If in an appeal against a conviction the High Court acquits an accused or if in an appeal by the State Government against an order of acquittal the High Court confirms the order of acquittal, it is the State Government which, if at all, would be aggrieved by the order of acquittal and it would therefore be entitled to challenge the order in a further appeal if any such appeal is provided by law.

9. Mr. Roy accordingly submitted that under Article 134(1)(c) of the Constitution leave to appeal to the Supreme should not be given as under Article 136(1) the Supreme Court has wider discretion. Mr. Nalin Chandra Banerjee, Advocate, with Mr. Chittaranjan Das, Advocate, appearing oh behalf of the accused-respondents besides supporting the above-mentioned submissions of Mr. Roy referred to the decision in Supdt. and Remembrancer of Legal Affairs, Govt. of West Bengal v. Anwar Ali Sarkar (1955) 59 Cal WN 1042, wherein Chief Justice Chakravartti delivering the judgment of the court held that in the case of an application by the State Government under Article 134(1)(c) of the Constitution for leave to appeal to the Supreme Court against certain orders of acquittal passed by the High Court in appeal, such an application must be held to be not maintainable on the construction put by the Supreme Court itself on Article 134(1)(c) of the Constitution of India. It was observed;

It may be said that the terms of Sub-clause (c) of Article 134 are perfectly general, not less general than those of Article 136, and that therefore there is no apparent reason why appeals against acquittals should be regarded as excluded from its purview.

10. Mr. Banerjee further referred to an unreported decision in Criminal Revn. Case No. 93 of 1958 decided on 23-9-1959 (Cal) by K.C. Das Gupta, C.J., sitting with Bose, J., (as his Lordship then was), wherein it was held that no leave to appeal to the Supreme Court should be granted on the application of a private party where the State had not appealed. Mr. Banerjee further submitted that failure on the part of the applicant to give notice to the State before filing the present application is also fatal. There is considerable force behind the objections raised on behalf of the State and also the accused respondents and on an anxious consideration of the same we_ hold that the application is not maintainable apart from the further fact that it involves a question of fact only.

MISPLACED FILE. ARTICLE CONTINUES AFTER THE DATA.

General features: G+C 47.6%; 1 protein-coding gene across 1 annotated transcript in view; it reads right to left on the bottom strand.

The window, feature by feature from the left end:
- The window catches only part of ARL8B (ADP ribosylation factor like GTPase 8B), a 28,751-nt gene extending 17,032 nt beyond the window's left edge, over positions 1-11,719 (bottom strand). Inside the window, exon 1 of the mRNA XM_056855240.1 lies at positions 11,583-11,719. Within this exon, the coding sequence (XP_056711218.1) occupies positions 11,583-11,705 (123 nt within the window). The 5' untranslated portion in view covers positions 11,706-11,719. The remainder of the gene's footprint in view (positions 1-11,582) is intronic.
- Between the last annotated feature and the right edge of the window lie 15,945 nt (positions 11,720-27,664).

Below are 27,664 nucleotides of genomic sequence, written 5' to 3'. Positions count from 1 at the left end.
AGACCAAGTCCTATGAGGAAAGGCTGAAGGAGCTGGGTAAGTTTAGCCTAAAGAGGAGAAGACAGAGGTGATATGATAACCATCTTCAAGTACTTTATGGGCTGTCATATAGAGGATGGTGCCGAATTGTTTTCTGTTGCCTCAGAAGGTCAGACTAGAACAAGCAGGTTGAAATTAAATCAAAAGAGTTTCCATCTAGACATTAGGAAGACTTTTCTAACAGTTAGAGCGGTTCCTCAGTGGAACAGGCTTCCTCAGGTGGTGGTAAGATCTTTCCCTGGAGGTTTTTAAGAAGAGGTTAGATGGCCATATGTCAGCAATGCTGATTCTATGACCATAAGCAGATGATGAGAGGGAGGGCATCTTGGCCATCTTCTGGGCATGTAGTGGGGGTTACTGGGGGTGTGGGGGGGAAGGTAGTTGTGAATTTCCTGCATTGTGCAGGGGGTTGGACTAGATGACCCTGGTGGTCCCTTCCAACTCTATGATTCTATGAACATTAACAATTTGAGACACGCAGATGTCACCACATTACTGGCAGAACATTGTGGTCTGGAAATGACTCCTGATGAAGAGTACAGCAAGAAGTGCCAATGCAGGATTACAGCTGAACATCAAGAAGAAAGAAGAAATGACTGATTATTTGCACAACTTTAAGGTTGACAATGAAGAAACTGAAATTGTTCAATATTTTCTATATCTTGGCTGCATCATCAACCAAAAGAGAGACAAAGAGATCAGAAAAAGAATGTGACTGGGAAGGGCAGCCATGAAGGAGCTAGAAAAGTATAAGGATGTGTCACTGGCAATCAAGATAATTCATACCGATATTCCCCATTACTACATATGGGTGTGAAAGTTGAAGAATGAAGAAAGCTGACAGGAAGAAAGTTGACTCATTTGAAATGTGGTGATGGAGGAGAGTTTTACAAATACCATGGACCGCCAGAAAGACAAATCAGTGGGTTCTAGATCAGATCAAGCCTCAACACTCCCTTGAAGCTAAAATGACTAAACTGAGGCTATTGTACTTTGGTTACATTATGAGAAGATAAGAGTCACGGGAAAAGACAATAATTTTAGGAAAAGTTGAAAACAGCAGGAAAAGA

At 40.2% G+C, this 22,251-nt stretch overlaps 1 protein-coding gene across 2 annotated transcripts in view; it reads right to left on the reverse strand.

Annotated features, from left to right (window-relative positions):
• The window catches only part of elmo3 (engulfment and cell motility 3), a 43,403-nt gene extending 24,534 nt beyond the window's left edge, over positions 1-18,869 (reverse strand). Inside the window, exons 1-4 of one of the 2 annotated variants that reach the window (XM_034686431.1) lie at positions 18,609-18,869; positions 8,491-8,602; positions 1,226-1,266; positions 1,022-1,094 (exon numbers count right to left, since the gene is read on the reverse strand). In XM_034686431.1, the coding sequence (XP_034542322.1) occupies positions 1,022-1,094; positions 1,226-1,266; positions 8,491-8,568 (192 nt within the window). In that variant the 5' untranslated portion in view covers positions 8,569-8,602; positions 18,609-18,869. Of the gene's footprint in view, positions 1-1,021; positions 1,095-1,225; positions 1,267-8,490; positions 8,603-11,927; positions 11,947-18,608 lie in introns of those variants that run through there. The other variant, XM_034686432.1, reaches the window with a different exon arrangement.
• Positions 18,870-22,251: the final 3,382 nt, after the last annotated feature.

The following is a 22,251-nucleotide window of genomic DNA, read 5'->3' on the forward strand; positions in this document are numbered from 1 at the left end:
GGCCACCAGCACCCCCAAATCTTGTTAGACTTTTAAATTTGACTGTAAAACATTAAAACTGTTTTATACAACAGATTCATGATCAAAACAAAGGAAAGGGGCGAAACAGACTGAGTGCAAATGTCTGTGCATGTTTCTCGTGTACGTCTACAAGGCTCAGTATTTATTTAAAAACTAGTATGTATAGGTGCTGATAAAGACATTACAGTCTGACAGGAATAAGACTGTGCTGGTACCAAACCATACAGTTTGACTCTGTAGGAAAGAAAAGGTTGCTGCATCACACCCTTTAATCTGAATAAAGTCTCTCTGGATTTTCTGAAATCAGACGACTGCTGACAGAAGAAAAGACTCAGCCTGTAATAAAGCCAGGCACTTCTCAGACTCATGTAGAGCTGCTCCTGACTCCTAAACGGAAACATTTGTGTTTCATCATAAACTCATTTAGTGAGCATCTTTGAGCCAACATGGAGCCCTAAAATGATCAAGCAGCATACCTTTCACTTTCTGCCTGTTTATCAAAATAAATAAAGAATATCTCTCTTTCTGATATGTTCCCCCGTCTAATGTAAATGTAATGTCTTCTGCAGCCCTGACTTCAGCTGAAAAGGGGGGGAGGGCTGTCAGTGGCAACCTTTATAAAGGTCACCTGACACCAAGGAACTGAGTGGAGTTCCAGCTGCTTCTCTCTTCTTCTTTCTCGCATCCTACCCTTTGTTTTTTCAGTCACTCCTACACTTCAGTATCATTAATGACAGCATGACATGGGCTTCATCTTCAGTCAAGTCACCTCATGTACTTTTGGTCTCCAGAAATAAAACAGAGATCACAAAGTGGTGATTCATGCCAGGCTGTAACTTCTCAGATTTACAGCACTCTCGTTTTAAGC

11. In the circumstances, we do not consider that the points raised by Mr. Bose require further consideration by the Supreme Court and we hold that there is no substantial or important question of law of outstanding difficulty in this case which should be referred to the Supreme Court for settlement. In any event the application is not maintainable at the instance of the son of the deceased, witness in the trial and that also in the absence of any notice given to the State which appeared at the time of hearing and opposed the application.

12. In the result, the application is rejected.

13. Let the certified copy of the judgment of this Court filed along with the application be returned to the learned Advocate for the applicant.

A.N. Banerjee, J.

14. I agree.